- Educational Dept. A: Training for political operatives. Dean: Lieutenant Helmut Eck. 4 courses including Marxist–Leninist training, politics, and history.
- Educational Dept. B: "Special Operations" and methodology of service work. Dean: Lieutenant Horst Klugow. 5 courses, including Operative Psychology, Security and Law, as well as foreign residency training.
- Educational Dept. F: College of Foreign Languages. Dean: Lieutenant Manfred Fröhlich. Responsible for the language training for missions abroad, as well as interpreter-training.
The HV A had more than 3,800 full-time employees in 1989. Among them were, according to the agency's directory, approximately 2,400 professional agents and 700 deputies, 700 unofficial employees, and 670 special agents (Offiziere im besonderen Einsatz). In the course of the HV A's self-disestablishment, the number of employees rose at times above 4,200.
In the autumn of 1989, seven supervisors had a ranking of "general": highest-ranking associate was manager of the HV A, Werner Großmann, as lieutenant general. Four of his deputies, as well as Harry Schütt (chief of counter-espionage) and Otto Ledermann (manager of the SED foundation of the HV A) were Major Generals.
The HV A associates regarded themselves to be the elite of the Ministry of State Security. A high degree of personal engagement, flexibility, performance, and primarily absolute loyalty to the SED was expected of them. Qualified employees of other Stasi departments, such as those with secondary educational degrees, knowledge of foreign languages, etc., could, as a reward for "remarkable achievements", be transferred to the HV A as needed, which was akin to a decoration. On the other hand, HV A personnel could, due to inadequate performance or following an investigation, be transferred to other departments of the Stasi, practically constituting a demotion.
Unofficial and other employees
The full-time staff of the HV A were complemented by more than 10,000 "unofficial collaborators" or "unofficial employees", the so-called IMs (Inoffizieller Mitarbeiter). These were primarily GDR citizens with permission to travel to the West (the Reisekader; conversely, only a fraction of those with travel permission were IMs), residents of East Germany who were related to "functionally interesting" target persons in the West, couriers and instructors, but also thousands of residents of West Germany and West Berlin, partly in exposed positions in society.
The HV A was particularly interested in recruiting Western students who were visiting the GDR. These were young academics who were suitable for leadership roles and therefore particularly predestined for confidential information; they were developed over decades at a high financial and personnel cost, with the goal of placing them in high positions in the state and the economy, through which they gained access to secret information.
A famous example of such a recruitment operation was Gabriele Gast, who committed herself in 1968 as a student and rose to the rank of Regierungsdirektorin (Government Director) in the Bundesnachrichtendienst (Federal Intelligence Service), the foreign intelligence agency of West Germany. As a high-level source, she was led by Markus Wolf personally.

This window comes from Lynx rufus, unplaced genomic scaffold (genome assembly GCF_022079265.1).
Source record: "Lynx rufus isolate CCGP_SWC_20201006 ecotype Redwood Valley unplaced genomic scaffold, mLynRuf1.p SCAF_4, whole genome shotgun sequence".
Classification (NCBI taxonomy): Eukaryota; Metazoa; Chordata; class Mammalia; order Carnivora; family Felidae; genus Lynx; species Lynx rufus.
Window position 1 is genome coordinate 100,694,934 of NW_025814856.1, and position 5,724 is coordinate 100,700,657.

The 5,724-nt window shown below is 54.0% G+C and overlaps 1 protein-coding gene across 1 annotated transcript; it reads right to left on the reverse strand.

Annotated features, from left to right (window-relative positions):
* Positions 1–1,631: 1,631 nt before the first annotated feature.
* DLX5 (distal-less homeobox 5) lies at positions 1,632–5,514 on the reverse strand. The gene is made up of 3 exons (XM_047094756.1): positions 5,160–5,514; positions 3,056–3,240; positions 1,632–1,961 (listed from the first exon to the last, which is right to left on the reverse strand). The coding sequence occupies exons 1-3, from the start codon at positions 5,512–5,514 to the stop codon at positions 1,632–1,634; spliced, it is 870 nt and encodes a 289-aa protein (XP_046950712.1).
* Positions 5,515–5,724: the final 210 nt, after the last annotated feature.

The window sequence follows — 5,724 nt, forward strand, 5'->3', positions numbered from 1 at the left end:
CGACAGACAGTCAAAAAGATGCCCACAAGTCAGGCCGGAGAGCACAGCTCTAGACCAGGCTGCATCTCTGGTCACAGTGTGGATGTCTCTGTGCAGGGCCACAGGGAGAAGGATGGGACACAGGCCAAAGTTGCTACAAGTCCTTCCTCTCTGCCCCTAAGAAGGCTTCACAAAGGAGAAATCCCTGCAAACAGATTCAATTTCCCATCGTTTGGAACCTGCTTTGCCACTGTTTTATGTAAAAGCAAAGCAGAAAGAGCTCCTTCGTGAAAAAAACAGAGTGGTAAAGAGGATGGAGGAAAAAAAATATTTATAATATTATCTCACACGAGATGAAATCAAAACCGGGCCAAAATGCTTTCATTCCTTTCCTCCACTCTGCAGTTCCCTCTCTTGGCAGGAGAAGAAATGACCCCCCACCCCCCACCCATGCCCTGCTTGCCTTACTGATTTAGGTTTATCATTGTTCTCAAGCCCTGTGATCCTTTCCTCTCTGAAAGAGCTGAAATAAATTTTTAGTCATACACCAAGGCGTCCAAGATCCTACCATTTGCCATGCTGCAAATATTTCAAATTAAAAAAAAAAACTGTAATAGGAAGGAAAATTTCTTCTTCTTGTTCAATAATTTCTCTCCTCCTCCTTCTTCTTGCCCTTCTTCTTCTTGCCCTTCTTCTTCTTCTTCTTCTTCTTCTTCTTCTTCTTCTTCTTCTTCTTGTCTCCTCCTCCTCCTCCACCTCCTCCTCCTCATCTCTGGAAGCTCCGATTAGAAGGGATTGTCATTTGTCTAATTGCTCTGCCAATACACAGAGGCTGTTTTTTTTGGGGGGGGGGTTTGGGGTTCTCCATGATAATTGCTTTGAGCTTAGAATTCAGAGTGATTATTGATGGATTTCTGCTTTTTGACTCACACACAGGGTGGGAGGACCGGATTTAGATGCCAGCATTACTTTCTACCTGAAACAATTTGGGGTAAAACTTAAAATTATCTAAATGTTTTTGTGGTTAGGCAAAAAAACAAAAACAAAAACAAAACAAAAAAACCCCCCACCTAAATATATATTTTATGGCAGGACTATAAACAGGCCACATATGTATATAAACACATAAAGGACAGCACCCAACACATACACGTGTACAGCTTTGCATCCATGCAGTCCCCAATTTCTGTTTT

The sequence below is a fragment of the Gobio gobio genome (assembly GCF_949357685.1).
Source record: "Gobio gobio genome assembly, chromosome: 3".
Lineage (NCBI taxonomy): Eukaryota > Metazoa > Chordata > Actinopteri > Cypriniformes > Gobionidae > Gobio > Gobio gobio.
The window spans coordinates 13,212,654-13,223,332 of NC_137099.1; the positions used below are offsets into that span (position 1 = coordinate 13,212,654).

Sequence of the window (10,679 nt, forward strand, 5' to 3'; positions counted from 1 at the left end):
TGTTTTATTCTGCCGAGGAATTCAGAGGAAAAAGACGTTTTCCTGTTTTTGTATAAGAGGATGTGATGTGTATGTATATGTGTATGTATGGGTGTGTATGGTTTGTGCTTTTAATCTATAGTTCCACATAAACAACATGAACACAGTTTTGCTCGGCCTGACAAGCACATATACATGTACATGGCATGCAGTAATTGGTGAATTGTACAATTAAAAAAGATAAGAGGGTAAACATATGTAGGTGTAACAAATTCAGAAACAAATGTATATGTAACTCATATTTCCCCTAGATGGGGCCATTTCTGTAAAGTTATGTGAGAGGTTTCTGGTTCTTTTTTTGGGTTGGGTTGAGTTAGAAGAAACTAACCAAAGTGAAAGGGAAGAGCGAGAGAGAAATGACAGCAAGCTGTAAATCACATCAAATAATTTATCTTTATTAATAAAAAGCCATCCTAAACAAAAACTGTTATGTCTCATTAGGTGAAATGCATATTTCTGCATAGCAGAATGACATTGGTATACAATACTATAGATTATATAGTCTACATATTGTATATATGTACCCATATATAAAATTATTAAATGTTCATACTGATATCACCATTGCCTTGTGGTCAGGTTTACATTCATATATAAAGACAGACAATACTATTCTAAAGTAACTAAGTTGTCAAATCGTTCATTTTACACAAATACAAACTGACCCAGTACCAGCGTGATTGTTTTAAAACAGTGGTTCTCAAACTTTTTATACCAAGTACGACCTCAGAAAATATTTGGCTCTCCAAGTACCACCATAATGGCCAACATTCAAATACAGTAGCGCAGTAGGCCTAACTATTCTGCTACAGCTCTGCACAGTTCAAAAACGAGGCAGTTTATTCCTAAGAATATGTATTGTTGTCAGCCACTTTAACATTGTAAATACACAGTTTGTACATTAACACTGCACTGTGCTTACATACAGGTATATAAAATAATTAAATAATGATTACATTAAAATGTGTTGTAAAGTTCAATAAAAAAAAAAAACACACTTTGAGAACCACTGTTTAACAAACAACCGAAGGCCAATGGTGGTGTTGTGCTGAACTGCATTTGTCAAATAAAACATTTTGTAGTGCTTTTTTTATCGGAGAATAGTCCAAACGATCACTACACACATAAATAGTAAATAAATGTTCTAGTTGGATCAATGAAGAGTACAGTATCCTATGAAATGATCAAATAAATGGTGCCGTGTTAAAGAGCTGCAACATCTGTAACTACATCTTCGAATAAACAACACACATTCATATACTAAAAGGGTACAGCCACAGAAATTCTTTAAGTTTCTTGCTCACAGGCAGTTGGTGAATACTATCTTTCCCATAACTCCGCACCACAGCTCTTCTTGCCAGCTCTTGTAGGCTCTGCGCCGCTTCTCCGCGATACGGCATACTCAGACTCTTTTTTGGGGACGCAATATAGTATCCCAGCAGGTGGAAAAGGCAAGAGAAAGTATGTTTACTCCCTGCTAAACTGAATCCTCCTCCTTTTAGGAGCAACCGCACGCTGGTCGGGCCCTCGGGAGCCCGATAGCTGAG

The actual sources of espionage operations in the West were not necessarily registered as IMs with the HV A (or the Ministry of State Security). In many cases, they were noted as Kontaktpersonen (KP) (contact persons), which reveals little about the degree of cooperation with the intelligence service.
The headquarters of the HV A was situated since the mid- to late 1950s in the building complex of the Stasi's headquarters in the Berlin borough of Lichtenberg. After completion of the new office buildings at the corner of Ruschestraße and Frankfurter Allee, the HV A established its base of operations there. (After 1990 an employment agency moved into a building on the site. The building on the Frankfurter Allee is used by Deutsche Bahn. A Deutsche Bahn company logo has been affixed and is easily noticeable.) The Operativ-Technische Sektor (OTS) was located in the Roedernstraße in Hohenschönhausen.
Former HV A director Markus Wolf asserted in front of a Bundestag committee investigating the activities of the Division of Commercial Coordination (Bereich Kommerzielle Koordinierung or KoKo) that at the end of his tenure (1986) the yearly financial resources of the HV A for operational purposes stood at 17 million East German mark and 13.5 million Deutsche Mark. It was not possible to conclusively refute or verify this statement. In individual HV A sections, there existed "black cash boxes" under the responsibility of the section or department head. Considerably greater amounts were made available for the secret procurement of equipment for section A VIII ("Operational Technology and Radio Communications") and for other recipients in the Stasi, the National People's Army or the East German economy; this money generally came from the Division of Commercial Coordination.
- Vilasi, Antonella Colonna (9 March 2015). The History of the Stasi. AuthorHouse. ISBN 9781504937054 – via Google Books.
- "Overview – Ministry of State Security". bstu.bund.de. Federal Commissioner for the Stasi Records. Retrieved 2014-06-27.
- Waidner, Jannik. "ARD-Doku über die Stasi: Sie wussten fast alles" (in German). ISSN 0174-4909. Retrieved 2019-12-10.
- "Archived copy". Archived from the original on 2007-06-13. Retrieved 2016-03-15.CS1 maint: archived copy as title (link)
- ""How realistic is Deutschland 83" post by Max Hertzberg". Retrieved 15 March 2016.
- "Inside HVA (1) Film von Daniel und Jürgen Ast – Reportage & Dokumentation". ARD . Das Erste (in German). n.d. Retrieved 2019-12-09.
- Daniel und Jürgen Ast. Inside HVA. 2 part documentary, (German) 2019